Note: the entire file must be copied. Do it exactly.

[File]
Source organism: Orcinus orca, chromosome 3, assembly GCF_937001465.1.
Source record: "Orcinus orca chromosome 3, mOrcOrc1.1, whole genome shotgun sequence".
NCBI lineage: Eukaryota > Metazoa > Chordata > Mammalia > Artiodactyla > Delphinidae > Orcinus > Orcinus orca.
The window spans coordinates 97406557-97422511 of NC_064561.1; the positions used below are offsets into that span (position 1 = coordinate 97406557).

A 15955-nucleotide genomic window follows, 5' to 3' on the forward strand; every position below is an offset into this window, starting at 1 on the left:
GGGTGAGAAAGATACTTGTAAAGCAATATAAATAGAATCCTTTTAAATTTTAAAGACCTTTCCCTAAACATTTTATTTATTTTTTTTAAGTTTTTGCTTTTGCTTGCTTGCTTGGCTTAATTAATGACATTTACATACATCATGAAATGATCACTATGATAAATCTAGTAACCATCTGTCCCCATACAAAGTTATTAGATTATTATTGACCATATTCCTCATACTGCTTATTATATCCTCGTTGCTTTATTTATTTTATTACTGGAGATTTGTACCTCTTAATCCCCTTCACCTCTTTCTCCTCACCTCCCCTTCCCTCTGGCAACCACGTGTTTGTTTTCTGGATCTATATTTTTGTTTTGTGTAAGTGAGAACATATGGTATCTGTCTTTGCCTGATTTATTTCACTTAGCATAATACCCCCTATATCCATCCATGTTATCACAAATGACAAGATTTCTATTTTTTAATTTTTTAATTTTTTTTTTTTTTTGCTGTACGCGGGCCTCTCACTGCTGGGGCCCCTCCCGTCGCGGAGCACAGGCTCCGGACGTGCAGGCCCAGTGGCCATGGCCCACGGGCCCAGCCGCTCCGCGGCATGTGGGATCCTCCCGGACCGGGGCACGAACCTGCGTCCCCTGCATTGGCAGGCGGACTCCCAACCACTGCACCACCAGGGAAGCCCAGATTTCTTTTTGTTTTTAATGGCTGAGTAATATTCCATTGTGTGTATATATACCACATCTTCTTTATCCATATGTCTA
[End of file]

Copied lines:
Source organism: Orcinus orca, chromosome 3, assembly GCF_937001465.1.
Source record: "Orcinus orca chromosome 3, mOrcOrc1.1, whole genome shotgun sequence".
NCBI lineage: Eukaryota > Metazoa > Chordata > Mammalia > Artiodactyla > Delphinidae > Orcinus > Orcinus orca.
The window spans coordinates 97406557-97422511 of NC_064561.1; the positions used below are offsets into that span (position 1 = coordinate 97406557).

A 15955-nucleotide genomic window follows, 5' to 3' on the forward strand; every position below is an offset into this window, starting at 1 on the left:
GGGTGAGAAAGATACTTGTAAAGCAATATAAATAGAATCCTTTTAAATTTTAAAGACCTTTCCCTAAACATTTTATTTATTTTTTTTAAGTTTTTGCTTTTGCTTGCTTGCTTGGCTTAATTAATGACATTTACATACATCATGAAATGATCACTATGATAAATCTAGTAACCATCTGTCCCCATACAAAGTTATTAGATTATTATTGACCATATTCCTCATACTGCTTATTATATCCTCGTTGCTTTATTTATTTTATTACTGGAGATTTGTACCTCTTAATCCCCTTCACCTCTTTCTCCTCACCTCCCCTTCCCTCTGGCAACCACGTGTTTGTTTTCTGGATCTATATTTTTGTTTTGTGTAAGTGAGAACATATGGTATCTGTCTTTGCCTGATTTATTTCACTTAGCATAATACCCCCTATATCCATCCATGTTATCACAAATGACAAGATTTCTATTTTTTAATTTTTTAATTTTTTTTTTTTTTTGCTGTACGCGGGCCTCTCACTGCTGGGGCCCCTCCCGTCGCGGAGCACAGGCTCCGGACGTGCAGGCCCAGTGGCCATGGCCCACGGGCCCAGCCGCTCCGCGGCATGTGGGATCCTCCCGGACCGGGGCACGAACCTGCGTCCCCTGCATTGGCAGGCGGACTCCCAACCACTGCACCACCAGGGAAGCCCAGATTTCTTTTTGTTTTTAATGGCTGAGTAATATTCCATTGTGTGTATATATACCACATCTTCTTTATCCATATGTCTA